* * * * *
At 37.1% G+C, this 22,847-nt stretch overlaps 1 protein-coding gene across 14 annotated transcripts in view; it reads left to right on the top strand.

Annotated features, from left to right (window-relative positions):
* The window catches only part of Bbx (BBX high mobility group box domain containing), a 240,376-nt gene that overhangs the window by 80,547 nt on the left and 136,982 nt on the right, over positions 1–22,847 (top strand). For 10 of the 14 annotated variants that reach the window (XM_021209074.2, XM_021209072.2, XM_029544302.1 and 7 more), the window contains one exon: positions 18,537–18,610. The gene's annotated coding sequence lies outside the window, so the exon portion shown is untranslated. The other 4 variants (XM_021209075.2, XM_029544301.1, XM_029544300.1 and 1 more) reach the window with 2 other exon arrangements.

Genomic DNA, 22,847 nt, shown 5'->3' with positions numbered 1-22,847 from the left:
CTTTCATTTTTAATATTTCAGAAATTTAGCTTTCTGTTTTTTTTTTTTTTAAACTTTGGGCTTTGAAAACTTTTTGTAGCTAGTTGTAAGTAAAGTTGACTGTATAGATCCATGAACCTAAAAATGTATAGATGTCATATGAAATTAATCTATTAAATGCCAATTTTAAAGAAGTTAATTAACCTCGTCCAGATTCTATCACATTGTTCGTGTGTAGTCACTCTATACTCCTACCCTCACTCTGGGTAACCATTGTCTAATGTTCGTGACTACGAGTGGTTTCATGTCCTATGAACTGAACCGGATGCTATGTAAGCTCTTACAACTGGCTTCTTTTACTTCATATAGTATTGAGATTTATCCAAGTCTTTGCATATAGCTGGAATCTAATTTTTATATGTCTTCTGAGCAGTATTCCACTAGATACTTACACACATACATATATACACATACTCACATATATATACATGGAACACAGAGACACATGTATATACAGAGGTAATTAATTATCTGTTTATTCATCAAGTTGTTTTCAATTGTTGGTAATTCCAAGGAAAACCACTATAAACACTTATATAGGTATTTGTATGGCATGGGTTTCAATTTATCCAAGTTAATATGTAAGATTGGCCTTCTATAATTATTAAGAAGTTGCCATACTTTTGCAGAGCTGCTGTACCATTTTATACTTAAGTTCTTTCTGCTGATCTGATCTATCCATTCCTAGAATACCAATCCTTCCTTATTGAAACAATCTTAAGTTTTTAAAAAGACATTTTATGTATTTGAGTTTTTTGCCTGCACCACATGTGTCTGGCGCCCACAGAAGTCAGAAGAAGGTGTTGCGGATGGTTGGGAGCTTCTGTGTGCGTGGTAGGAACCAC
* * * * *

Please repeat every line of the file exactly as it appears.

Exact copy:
At 37.1% G+C, this 22,847-nt stretch overlaps 1 protein-coding gene across 14 annotated transcripts in view; it reads left to right on the top strand.

Annotated features, from left to right (window-relative positions):
* The window catches only part of Bbx (BBX high mobility group box domain containing), a 240,376-nt gene that overhangs the window by 80,547 nt on the left and 136,982 nt on the right, over positions 1–22,847 (top strand). For 10 of the 14 annotated variants that reach the window (XM_021209074.2, XM_021209072.2, XM_029544302.1 and 7 more), the window contains one exon: positions 18,537–18,610. The gene's annotated coding sequence lies outside the window, so the exon portion shown is untranslated. The other 4 variants (XM_021209075.2, XM_029544301.1, XM_029544300.1 and 1 more) reach the window with 2 other exon arrangements.

Genomic DNA, 22,847 nt, shown 5'->3' with positions numbered 1-22,847 from the left:
CTTTCATTTTTAATATTTCAGAAATTTAGCTTTCTGTTTTTTTTTTTTTTAAACTTTGGGCTTTGAAAACTTTTTGTAGCTAGTTGTAAGTAAAGTTGACTGTATAGATCCATGAACCTAAAAATGTATAGATGTCATATGAAATTAATCTATTAAATGCCAATTTTAAAGAAGTTAATTAACCTCGTCCAGATTCTATCACATTGTTCGTGTGTAGTCACTCTATACTCCTACCCTCACTCTGGGTAACCATTGTCTAATGTTCGTGACTACGAGTGGTTTCATGTCCTATGAACTGAACCGGATGCTATGTAAGCTCTTACAACTGGCTTCTTTTACTTCATATAGTATTGAGATTTATCCAAGTCTTTGCATATAGCTGGAATCTAATTTTTATATGTCTTCTGAGCAGTATTCCACTAGATACTTACACACATACATATATACACATACTCACATATATATACATGGAACACAGAGACACATGTATATACAGAGGTAATTAATTATCTGTTTATTCATCAAGTTGTTTTCAATTGTTGGTAATTCCAAGGAAAACCACTATAAACACTTATATAGGTATTTGTATGGCATGGGTTTCAATTTATCCAAGTTAATATGTAAGATTGGCCTTCTATAATTATTAAGAAGTTGCCATACTTTTGCAGAGCTGCTGTACCATTTTATACTTAAGTTCTTTCTGCTGATCTGATCTATCCATTCCTAGAATACCAATCCTTCCTTATTGAAACAATCTTAAGTTTTTAAAAAGACATTTTATGTATTTGAGTTTTTTGCCTGCACCACATGTGTCTGGCGCCCACAGAAGTCAGAAGAAGGTGTTGCGGATGGTTGGGAGCTTCTGTGTGCGTGGTAGGAACCAC